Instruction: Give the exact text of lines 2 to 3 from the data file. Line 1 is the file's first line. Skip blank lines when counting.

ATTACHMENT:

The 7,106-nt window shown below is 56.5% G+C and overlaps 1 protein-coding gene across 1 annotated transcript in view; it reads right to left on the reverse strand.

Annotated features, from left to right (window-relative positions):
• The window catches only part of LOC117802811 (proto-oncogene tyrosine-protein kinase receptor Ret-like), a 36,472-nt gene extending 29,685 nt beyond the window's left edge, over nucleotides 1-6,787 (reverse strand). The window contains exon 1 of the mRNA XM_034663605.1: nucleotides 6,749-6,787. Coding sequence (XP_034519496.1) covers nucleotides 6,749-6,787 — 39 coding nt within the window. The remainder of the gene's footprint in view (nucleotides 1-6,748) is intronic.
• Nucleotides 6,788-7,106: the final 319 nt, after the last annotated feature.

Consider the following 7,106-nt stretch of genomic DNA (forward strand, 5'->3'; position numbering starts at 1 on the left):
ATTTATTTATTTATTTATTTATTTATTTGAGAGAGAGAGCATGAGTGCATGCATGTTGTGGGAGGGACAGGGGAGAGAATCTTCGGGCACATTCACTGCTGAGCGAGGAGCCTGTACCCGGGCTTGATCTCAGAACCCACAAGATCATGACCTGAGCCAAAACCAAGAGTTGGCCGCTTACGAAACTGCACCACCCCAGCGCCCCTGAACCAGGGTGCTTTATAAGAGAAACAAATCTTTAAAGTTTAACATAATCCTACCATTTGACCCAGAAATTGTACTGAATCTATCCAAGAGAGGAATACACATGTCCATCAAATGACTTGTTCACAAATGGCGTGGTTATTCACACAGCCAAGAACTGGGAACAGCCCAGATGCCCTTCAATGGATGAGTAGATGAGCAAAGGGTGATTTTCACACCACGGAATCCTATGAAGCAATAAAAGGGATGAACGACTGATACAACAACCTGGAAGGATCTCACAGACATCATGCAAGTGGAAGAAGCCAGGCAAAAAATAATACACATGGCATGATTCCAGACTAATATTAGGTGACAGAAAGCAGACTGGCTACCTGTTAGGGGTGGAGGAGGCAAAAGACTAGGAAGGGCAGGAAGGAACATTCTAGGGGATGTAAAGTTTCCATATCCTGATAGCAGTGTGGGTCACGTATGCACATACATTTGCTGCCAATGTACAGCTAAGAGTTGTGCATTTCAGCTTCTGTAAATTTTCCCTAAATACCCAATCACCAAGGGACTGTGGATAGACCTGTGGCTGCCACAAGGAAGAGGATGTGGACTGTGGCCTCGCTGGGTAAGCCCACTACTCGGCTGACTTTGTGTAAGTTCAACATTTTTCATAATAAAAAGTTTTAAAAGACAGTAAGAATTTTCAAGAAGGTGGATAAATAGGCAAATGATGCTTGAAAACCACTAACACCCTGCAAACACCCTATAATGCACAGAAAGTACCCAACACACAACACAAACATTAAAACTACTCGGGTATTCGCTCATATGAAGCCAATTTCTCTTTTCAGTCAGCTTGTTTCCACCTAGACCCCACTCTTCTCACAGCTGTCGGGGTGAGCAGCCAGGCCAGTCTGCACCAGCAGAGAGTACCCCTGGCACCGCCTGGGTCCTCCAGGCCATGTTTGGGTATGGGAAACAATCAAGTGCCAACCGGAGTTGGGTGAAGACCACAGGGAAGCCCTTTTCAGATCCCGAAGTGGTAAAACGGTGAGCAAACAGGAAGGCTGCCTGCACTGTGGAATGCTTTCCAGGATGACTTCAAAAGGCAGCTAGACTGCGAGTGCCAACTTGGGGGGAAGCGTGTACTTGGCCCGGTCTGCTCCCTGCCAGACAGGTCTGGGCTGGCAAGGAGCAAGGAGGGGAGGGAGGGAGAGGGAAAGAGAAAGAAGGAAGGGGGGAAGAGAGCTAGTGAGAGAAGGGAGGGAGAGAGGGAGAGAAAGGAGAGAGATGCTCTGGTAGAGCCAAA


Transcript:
Annotated features, from left to right (window-relative positions):
• The window catches only part of LOC117802811 (proto-oncogene tyrosine-protein kinase receptor Ret-like), a 36,472-nt gene extending 29,685 nt beyond the window's left edge, over nucleotides 1-6,787 (reverse strand). The window contains exon 1 of the mRNA XM_034663605.1: nucleotides 6,749-6,787. Coding sequence (XP_034519496.1) covers nucleotides 6,749-6,787 — 39 coding nt within the window. The remainder of the gene's footprint in view (nucleotides 1-6,748) is intronic.